Trial Division

The Trial Division is composed predominantly of judges with criminal trial experience. They shall serve in this Division for a period of three years, and thereafter until the completion of any case if the hearing has already started.

The judges assigned to the Trial Division are the Second Vice-President, Judge Elizabeth Odio Benito, and Judge René Blattmann, Judge Maureen Harding Clark, Judge Anita Ušacka, Judge Sir Adrian Fulford, and Judge Karl Hudson-Phillips.

Trial Chamber

Three judges of the Division carry out the judicial functions of the Trial Chamber (Article 39 (2)(b)(ii) of the Rome Statute).

The major role of the Trial Chamber, expressed in article 64 of the Rome Statute, is adopting all the necessary procedures to ensure that a trial is fair and expeditious, and is conducted with full respect for the rights of the accused with regard for the protection of victims and witnesses.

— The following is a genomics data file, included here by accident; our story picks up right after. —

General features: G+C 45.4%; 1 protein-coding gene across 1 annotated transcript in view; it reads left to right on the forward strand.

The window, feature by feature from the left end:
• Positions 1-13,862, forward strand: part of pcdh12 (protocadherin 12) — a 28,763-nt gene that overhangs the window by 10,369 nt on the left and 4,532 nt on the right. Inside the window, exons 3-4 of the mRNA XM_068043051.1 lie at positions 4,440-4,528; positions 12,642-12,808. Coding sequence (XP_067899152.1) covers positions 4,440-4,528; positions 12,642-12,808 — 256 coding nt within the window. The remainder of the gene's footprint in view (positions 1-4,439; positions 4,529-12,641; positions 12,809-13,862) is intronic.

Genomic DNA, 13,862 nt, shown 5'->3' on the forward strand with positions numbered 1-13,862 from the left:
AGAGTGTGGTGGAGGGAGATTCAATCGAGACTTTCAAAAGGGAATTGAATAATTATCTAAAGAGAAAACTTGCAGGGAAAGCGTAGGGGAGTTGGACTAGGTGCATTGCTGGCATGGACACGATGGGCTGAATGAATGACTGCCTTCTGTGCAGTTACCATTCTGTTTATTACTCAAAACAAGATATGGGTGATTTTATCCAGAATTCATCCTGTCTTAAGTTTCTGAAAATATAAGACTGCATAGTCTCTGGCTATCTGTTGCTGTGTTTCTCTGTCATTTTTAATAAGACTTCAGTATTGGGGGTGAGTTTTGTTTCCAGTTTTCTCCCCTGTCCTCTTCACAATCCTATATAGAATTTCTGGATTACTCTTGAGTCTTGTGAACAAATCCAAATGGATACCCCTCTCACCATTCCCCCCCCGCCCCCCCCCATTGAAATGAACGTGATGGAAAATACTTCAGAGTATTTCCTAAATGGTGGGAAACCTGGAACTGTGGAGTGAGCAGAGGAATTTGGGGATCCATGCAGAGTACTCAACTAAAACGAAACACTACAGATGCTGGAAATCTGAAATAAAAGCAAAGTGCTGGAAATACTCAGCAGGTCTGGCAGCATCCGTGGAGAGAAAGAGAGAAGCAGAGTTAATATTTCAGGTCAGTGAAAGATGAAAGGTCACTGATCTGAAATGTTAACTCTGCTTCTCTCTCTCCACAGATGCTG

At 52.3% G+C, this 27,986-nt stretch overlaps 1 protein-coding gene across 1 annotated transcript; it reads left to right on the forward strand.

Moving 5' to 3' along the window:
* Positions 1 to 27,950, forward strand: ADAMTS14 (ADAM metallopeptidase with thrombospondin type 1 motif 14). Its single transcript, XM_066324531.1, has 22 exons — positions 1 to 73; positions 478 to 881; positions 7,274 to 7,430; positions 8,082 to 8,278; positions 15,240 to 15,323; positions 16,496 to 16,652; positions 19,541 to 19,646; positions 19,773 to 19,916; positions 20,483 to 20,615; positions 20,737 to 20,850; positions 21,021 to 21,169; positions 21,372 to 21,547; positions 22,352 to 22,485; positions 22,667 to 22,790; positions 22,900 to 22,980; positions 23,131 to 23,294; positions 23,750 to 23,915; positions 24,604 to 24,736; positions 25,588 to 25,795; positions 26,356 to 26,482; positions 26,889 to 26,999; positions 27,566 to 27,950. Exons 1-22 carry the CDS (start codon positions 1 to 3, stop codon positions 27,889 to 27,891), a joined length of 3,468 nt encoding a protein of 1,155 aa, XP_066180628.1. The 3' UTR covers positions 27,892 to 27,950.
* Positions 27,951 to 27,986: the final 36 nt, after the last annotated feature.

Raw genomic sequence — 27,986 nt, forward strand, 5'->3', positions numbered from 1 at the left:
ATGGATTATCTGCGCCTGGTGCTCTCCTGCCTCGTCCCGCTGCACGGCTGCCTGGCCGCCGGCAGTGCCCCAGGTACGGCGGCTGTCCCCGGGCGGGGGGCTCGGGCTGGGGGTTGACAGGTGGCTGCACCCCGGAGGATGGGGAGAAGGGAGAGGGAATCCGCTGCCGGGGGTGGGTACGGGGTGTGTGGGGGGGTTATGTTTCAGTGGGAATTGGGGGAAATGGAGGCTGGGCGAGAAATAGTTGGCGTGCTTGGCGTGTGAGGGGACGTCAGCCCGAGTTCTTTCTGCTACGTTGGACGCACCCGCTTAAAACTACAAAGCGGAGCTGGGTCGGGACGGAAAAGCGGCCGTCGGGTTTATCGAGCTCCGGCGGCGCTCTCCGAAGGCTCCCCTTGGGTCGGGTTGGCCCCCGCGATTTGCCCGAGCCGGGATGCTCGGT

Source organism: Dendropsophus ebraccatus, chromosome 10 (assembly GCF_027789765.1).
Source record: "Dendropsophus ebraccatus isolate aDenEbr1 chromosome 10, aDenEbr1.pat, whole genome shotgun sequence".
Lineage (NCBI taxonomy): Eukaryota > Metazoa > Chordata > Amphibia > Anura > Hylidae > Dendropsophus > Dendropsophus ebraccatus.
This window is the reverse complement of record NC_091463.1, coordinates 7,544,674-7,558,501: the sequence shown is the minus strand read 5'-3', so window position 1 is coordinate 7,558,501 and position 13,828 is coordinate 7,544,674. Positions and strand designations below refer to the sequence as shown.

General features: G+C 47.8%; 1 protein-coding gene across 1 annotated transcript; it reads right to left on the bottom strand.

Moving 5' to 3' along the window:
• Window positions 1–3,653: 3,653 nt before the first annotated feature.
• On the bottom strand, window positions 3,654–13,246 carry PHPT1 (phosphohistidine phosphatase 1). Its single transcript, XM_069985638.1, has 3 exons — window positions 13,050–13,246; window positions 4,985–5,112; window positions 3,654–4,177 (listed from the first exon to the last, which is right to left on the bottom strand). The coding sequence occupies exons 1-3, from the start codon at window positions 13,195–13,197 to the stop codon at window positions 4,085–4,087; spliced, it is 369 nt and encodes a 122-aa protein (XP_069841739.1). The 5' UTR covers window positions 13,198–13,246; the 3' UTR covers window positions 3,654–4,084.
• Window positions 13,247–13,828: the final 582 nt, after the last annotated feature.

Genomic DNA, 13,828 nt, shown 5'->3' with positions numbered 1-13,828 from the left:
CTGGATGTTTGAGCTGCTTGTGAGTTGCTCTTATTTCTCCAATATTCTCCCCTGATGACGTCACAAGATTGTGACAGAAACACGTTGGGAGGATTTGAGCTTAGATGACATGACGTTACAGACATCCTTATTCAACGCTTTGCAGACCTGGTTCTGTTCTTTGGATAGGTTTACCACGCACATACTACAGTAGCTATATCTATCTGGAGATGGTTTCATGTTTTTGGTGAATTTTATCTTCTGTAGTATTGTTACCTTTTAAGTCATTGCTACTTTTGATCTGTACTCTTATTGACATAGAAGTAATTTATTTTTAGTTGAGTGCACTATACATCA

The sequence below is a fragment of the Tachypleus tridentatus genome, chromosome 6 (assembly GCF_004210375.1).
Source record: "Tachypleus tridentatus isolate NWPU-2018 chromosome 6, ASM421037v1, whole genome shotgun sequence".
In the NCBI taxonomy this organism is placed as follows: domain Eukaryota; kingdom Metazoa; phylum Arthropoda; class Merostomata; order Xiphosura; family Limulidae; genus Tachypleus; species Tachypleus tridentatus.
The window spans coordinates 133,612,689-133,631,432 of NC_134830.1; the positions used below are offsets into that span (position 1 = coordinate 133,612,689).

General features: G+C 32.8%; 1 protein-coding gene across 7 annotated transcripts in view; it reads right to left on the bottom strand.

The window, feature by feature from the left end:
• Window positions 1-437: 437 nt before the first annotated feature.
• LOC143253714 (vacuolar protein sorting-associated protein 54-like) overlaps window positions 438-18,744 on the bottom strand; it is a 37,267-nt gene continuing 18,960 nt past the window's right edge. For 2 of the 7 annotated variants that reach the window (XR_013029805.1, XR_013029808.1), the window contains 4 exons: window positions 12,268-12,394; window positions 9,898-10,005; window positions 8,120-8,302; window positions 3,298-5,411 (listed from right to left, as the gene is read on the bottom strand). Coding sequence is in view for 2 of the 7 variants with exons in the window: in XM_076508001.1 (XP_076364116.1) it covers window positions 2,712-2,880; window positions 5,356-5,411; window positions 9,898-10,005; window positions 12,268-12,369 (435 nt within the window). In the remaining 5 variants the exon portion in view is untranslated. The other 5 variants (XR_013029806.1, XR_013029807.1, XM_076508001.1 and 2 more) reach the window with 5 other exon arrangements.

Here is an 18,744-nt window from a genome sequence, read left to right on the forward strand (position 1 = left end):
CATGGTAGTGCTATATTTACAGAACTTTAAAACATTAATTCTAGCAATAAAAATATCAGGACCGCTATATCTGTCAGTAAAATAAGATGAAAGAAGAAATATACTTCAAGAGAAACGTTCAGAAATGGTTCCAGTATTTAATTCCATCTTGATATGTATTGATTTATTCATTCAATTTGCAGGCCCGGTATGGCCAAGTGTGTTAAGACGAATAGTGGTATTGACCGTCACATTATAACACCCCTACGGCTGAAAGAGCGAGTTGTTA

Upon the preliminary decision on the admissibility of a case and after the confirmation of the of the charges by the Pre-Trial Chamber, the Presidency constitutes a Trial Chamber responsible for the conduct of subsequent proceedings. (Article 61(11)).

The Presidency can decide to attach temporarily to the Trial Division a judge assigned to the Pre Trial Division if the efficient management of the Court’s workload so requires, but a judge who has participated in the pre-trial phase of a case can not, under any circumstances, be eligible to sit on the Trial Chamber hearing that case. (Article 39(4))

The Trial Chamber determines the innocence or guilt of the accused.

Once the Trial Chamber deliberates that the accused is guilty, it can impose imprisonment for a specified number of years, which may not exceed a maximum of thirty years or a term of life imprisonment. Financial penalties can be imposed (Article 77). The Trial Chamber can also order a convicted person to pay money for compensation, restitution or rehabilitation for victims (Article 75 (2)).

Trial must be held in public hearings, unless special circumstances require that certain proceedings be in closed session to protect confidential or sensitive information to be given in evidence, and victims and witnesses as provided in article 68.